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Cornish spaceport wins £20 million funding


Cornwall Council will provide up £12 million in funding to develop Europe’s first horizontal launch spaceport at Newquay airport, with the UK Space Agency contributing up to £7.85 million.

The council hopes Spaceport Cornwall could create 150 jobs, with launch operator Virgin Orbit planning to spend a further £2.5 million to enable small satellites to be launched from the site from the early 2020s.

Cornwall Airport Newquay used to be RAF St Mawgan, and has a 2,744-metre runway – one of the longest in the UK – which faces out across the Atlantic. This makes it suitable for aeroplane-style ‘horizontal launches’ that reach orbit gradually, rather than the vertical launches used by rockets. The airport site was bought by Cornwall Council in 2008, and hosts Aerohub, an enterprise zone designed to attract aerospace businesses.

“Cornwall is the birthplace of innovation and technology and space is a key part of a 21st century economy,” said Julian German, leader of Cornwall Council. “With assets like Spaceport Cornwall, world-class mission control facilities at Goonhilly Earth Station and superb digital connectivity, Cornwall can play a vital role in the growth of the global space economy.”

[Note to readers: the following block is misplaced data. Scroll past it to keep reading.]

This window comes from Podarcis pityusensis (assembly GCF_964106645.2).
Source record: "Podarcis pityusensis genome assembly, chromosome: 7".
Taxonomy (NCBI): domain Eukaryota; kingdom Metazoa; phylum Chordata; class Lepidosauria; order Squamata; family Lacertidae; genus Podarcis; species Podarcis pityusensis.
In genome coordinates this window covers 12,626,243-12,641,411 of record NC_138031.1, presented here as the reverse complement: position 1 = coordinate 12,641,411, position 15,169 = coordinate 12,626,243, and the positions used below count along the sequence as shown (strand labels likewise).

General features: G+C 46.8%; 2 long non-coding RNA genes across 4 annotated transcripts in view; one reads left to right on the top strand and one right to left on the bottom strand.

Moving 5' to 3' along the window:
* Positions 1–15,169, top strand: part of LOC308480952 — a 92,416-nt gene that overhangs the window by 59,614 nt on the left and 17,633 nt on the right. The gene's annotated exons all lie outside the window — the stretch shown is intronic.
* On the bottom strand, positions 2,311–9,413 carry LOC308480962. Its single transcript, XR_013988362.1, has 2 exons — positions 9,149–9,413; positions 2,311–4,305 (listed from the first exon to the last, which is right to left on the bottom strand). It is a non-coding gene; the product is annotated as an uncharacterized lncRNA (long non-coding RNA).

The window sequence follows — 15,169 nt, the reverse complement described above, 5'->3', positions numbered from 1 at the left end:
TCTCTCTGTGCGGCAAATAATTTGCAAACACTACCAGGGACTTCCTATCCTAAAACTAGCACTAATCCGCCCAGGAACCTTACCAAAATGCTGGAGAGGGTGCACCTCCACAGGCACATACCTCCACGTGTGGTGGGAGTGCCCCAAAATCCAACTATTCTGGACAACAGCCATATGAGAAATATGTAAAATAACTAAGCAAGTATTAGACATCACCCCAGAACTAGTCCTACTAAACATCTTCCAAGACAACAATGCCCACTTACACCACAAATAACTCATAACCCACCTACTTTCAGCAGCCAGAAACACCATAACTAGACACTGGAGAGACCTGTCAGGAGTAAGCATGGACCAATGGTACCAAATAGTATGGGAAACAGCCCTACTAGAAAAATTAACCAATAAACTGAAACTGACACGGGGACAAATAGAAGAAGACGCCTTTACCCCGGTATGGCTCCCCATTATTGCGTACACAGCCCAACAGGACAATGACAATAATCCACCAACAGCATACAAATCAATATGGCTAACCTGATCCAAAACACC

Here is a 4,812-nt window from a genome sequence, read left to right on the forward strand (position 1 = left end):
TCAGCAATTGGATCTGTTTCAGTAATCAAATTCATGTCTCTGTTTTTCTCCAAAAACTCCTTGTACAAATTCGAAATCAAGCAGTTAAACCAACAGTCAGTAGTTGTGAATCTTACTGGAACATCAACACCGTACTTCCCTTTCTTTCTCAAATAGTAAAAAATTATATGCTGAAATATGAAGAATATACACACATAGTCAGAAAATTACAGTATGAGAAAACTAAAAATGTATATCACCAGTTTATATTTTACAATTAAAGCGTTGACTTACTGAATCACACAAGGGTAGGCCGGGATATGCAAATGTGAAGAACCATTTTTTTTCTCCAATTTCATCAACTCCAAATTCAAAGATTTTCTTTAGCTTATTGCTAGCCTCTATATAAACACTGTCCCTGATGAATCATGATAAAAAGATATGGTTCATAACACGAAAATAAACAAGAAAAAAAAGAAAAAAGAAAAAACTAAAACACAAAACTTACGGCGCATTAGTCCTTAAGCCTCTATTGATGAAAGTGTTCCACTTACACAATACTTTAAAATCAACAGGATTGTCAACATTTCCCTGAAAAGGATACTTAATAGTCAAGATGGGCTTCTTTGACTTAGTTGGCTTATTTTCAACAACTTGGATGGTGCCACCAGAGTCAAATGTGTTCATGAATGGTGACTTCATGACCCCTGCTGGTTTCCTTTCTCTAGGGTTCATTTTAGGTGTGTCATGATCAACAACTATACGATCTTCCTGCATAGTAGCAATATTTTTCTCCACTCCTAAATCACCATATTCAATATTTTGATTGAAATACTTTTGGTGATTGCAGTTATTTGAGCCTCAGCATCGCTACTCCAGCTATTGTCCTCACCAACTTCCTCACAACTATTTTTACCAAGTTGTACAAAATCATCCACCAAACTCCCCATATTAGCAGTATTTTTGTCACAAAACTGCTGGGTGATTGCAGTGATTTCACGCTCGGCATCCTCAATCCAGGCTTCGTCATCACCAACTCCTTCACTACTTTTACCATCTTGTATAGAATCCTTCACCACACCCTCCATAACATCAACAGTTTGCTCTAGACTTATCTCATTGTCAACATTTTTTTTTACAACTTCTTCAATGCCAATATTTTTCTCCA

The UK Space Agency also said it will support the development of a new instrument to monitor solar wind, the stream of magnetised plasma from the Sun that can affect the Earth’s gravitational field. An extreme ‘Carrington event’ geomagnetic storm, of the kind last experienced in 1859 and observed by astronomer Richard Carrington, could cause severe damage to electrical grids, telecommunications, aviation and satellites. If unexpected, a Carrington event could knock £15.9 billion from the UK’s gross domestic product, according to a 2018 University of Oxford study.

To improve predictive capabilities, the agency is providing £7 million in funding through the European Space Agency to scientists at University College London’s Mullard Space Science Laboratory to develop a new plasma analyser that will be able to provide early warning of damaging space weather. The UK is collaborating with US agencies including Nasa and National Oceanic and Atmospheric Administration (NOAA).


Image of Newquay airport by John McLinden via Flickr. Used under a Creative Commons licence.


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